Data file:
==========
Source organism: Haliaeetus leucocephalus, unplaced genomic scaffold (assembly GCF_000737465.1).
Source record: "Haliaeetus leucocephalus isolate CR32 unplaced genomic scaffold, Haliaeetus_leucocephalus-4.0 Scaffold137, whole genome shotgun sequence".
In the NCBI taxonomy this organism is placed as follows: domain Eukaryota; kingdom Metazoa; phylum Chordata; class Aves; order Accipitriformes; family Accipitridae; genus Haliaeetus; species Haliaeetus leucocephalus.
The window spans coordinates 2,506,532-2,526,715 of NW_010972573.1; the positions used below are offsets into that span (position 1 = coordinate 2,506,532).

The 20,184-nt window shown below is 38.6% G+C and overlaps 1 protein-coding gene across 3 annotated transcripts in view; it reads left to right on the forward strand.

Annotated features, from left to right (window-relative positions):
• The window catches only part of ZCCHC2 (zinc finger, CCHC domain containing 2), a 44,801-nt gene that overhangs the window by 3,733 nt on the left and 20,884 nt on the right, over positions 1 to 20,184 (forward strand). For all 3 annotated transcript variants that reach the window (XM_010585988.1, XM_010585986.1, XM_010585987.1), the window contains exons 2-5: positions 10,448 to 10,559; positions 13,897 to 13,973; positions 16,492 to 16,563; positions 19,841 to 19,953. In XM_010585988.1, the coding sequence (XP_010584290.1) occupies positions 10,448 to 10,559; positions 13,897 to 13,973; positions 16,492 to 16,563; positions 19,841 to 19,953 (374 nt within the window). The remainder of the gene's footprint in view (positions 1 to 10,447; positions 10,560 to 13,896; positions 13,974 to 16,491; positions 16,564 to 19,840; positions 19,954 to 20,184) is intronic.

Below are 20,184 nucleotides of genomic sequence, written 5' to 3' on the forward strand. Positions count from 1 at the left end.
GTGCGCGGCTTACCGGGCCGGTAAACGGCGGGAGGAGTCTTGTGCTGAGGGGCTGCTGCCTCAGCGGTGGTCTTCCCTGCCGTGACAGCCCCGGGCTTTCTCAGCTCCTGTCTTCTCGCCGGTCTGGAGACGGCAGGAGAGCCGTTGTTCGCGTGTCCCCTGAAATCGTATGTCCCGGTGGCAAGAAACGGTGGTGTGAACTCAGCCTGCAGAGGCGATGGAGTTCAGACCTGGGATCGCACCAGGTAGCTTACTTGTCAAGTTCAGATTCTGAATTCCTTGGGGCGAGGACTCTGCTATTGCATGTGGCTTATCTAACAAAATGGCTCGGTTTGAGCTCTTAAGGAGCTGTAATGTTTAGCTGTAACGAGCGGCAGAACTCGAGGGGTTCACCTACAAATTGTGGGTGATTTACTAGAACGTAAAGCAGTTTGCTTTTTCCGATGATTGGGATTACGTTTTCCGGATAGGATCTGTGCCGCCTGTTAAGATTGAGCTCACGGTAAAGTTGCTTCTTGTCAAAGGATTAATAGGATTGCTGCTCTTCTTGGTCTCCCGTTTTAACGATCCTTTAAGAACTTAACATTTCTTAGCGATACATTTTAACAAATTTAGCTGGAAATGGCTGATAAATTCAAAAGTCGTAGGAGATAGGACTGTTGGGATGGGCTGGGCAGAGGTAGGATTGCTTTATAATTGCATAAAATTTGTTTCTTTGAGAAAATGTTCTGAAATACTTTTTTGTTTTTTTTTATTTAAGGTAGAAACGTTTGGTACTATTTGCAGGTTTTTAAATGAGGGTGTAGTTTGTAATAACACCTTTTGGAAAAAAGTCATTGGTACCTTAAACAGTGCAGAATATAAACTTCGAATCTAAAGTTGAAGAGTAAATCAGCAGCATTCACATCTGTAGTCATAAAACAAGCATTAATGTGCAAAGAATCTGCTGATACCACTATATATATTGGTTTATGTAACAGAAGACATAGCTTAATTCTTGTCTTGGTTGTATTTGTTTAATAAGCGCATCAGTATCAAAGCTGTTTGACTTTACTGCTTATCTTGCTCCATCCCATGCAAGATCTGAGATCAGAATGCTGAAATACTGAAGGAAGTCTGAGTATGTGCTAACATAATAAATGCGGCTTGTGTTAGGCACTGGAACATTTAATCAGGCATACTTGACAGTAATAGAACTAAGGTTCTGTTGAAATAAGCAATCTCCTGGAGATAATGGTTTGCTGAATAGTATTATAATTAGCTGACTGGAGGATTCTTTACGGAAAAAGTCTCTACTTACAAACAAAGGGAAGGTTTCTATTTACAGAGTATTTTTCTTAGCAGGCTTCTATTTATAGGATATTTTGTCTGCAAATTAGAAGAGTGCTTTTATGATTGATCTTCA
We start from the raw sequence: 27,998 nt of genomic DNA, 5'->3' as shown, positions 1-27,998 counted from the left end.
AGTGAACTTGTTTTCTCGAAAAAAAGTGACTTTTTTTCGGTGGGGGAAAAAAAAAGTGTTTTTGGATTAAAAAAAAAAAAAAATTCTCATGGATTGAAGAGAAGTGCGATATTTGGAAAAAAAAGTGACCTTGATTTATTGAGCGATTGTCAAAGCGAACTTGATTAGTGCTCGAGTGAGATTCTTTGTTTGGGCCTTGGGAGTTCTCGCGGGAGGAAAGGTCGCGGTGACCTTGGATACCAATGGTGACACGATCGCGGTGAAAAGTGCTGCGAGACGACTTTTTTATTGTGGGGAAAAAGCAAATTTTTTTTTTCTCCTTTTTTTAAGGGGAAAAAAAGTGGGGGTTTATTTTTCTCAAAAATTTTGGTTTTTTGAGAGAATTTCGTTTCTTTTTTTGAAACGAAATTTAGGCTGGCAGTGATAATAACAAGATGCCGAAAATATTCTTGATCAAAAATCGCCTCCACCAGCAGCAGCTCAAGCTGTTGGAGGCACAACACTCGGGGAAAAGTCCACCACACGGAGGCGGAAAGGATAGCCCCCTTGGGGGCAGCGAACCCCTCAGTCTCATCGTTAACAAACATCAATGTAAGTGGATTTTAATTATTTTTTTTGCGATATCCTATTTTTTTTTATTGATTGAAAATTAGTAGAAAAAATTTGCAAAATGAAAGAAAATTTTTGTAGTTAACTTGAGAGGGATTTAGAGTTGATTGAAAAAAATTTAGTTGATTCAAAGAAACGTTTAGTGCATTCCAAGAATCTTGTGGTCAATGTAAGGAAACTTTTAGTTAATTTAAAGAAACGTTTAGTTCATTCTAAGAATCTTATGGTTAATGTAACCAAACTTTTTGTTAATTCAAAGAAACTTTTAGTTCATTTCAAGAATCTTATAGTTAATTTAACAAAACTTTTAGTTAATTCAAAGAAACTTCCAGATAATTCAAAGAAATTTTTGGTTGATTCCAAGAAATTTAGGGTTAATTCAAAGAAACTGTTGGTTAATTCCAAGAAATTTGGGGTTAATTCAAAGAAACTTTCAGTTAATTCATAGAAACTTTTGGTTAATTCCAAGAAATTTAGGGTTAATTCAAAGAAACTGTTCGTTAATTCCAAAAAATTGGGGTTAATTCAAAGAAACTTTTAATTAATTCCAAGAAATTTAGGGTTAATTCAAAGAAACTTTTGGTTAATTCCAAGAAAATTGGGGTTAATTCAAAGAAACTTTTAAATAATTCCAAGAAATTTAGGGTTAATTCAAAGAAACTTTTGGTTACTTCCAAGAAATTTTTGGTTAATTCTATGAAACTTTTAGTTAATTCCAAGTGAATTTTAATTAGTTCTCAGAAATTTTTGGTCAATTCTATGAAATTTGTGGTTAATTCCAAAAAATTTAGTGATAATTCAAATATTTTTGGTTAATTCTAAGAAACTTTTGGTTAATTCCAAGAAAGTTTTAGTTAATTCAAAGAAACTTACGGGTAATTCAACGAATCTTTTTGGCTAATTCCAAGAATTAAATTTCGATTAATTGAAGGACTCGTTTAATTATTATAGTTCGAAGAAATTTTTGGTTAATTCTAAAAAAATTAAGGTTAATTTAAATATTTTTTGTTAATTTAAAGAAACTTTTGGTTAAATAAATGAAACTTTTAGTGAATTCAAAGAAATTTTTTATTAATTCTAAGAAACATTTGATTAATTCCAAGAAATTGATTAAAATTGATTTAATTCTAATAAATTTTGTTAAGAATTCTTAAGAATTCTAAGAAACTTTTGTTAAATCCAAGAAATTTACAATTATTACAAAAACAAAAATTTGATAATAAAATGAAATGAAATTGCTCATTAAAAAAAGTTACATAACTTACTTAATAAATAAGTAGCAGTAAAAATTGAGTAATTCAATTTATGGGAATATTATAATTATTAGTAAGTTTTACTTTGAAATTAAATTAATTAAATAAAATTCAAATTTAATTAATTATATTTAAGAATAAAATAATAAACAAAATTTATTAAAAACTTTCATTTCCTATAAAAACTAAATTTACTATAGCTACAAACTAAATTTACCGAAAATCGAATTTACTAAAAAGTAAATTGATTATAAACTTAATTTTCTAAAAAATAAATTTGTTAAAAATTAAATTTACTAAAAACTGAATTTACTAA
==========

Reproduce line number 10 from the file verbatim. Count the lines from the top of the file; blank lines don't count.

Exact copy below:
We start from the raw sequence: 27,998 nt of genomic DNA, 5'->3' as shown, positions 1-27,998 counted from the left end.